South Coast Surfboards, an Imperial Beach Original, Has been making Surfboards for over 50 Years
Apr 14, 2018 01:44PM ● Published by Paul Spear
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This story was written by John Warner
Imperial Beach, CA
You'd see 'em wearin' their baggies
Huarachi sandals, too
A bushy bushy blonde hairdo
Originally published 2016-06-26 01:44:33 PM
Ah, the summer of 1963 was something special. Over the airwaves, The Beach Boys
harmonized with crazy new words, little Stevie Wonder launched a career with “Fingertips,” and Puff the Magic Dragon signaled an impending culture clash.
Yet, something was happening here in Imperial Beach that, even after over 50 years later, can still be found all over California and the world of surfin’ U.S.A.
In the spring of 1963, Tom Warner and Richard Joly brainstormed ideas as young, ocean-loving entrepreneurs. Tom designed the classic South Coast Surfboard logo, and Richard perfected the shaping skills he learned from their mutual friend, Geoffrey Logan.
In 1959, Logan opened the first IB surf shop, Geoffrey Surfboards, at 121 Elm Ave. He later shaped for Hobie, Windansea, Stewart, Bruce Jones, Country Surfboards of Hawaii, and countless custom big wave boards for the north shore of Oahu.
Richard Joly and John Hanks collaborated on Joly Surfboards in 1962.
With Tom’s business acumen and Richard’s creative talents, the pair set off on an epic big adventure. The first South Coast Surfboards were humbly created in garages on Carnation Avenue.
Within a few months, a retail shop opened at 636 Palm Ave., selling new boards to stoked locals for around $100. Manufacturing was established at 310 K St. in Chula Vista.
A young David Craig was known to poach a few broken blanks from this site and indulge his early skills.
Top San Diego talent were either riding or working for South Coast: Danny Bussell, Mike Richardson, Dennis Choate, “Dinky” Dorsey from IB, Gary Cook from PB, Tommy Cosgrove from OB, Paul Hamby from Chula Vista, Tim Cousins, Dennis Dobransky from Coronado, and even the pipeline icon John Peck were part of the South Coast team at one time or another.
By 1965, manufacturing relocated to Brown Field and surfboards were sold in several shops on both coasts. A price list and brochure for South Coast Surfboards during this period listed two locations: 805 First St. (now Seacoast Dr.) in Imperial Beach and an East Coast office address at 342 Madison Ave., New York City, New York.
Yes, once upon a time there really was an IB business with a Madison Avenue address!
The surfing world of the 1960s was intoxicating, but a business model for the surfboard industry was a rare bird, indeed.
Aside from the seasonal nature of surf gear, the reliability of employees in the surf industry was quite precarious.
Good waves, a great party, a draft notice or an extended Baja road trip could seriously interfere with work and production schedules. Diversity was necessary for survival.
Warner opened the original Surf Hut at 805 First St., and sold a complete line of surfing accessories.
Using the resin/laminating techniques of surfboard production, he started making nautical furniture and selling unique items at Kettenberg Marine and designer boutiques.
It was at the Kettenberg store in Point Loma that the actor/comedian Jerry Lewis saw some of the antique hatch cover tables Tom created. Lewis requested some custom items for his new yacht, the Princess Two, and his Hollywood office.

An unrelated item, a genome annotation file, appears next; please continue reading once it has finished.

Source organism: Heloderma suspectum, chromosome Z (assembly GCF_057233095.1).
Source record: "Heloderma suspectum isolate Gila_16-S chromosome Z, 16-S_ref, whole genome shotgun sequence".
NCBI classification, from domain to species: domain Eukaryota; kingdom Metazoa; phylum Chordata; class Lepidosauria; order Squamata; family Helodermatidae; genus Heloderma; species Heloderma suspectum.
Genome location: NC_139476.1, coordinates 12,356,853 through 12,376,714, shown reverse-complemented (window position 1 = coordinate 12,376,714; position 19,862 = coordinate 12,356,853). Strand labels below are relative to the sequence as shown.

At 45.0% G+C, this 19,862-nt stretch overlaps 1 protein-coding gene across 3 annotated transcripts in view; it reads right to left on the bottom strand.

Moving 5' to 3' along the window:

The quality of craftsmanship, attention to detail, and implicit love of the ocean expressed in all his work impressed the comedian. Lewis made Warner an offer he just couldn’t refuse: Maintain and navigate the yacht he had docked at the Kona Kai Club in Point Loma.
Fortunately, Tom knew how to “drive” a boat.
He had owned a small commercial fishing vessel with his father, and had worked a few summers as a deckhand chasing tuna. Tom’s deep understanding and respect for the tides, currents, and uncertainties of the oceans calmed the nerves of the original “Nutty Professor.”
The opportunity to surf the high seas on luxury yachts was an irresistible new career path. Tom sold South Coast Surfboards at the peak of the late 1960s surfing craze to a retired Navy captain, William Mercer, and the original Surf Hut to an old friend, Jim Hartnet.
As a hedge, he simultaneously started Pacific Fiberglass and Plastics which produced Pacific Surfboards and other items.
Richard Joly continued to shape for the new South Coast owner for a brief time. When the retired captain tried to institute a rigid production and accountability schedule, there was mutiny at the surfboard factory; shapers, glassers, sanders, and team riders were gone with the first south swell.
Joly took over operation of Pacific/Personal Surfboards, and outsourced his shaping genius to other manufacturers.
With no real connection to the local surfing community, William Mercer was left with an abandoned ship. South Coast Surfboards drifted into obscurity until 1974, when the name and logo were revived by Rob Ard in Ocean Beach. That classic logo, still found on quality custom surfboards everywhere, embodies the dream that Richard Joly and Tom Warner launched from an Imperial Beach garage in 1963.
From Dempsey Holder onward, the allure of the ocean has generated a cast of local characters with volumes of colorful experiences -- tales that would make Johnny Depp's Jack Sparrow appear an anemic squid.
Ah, the Imperial Beach tradition of surfing and seafaring is, indeed, a never ending story.
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Paul Spear, Publisher, and Editor of Dig Imperial Beach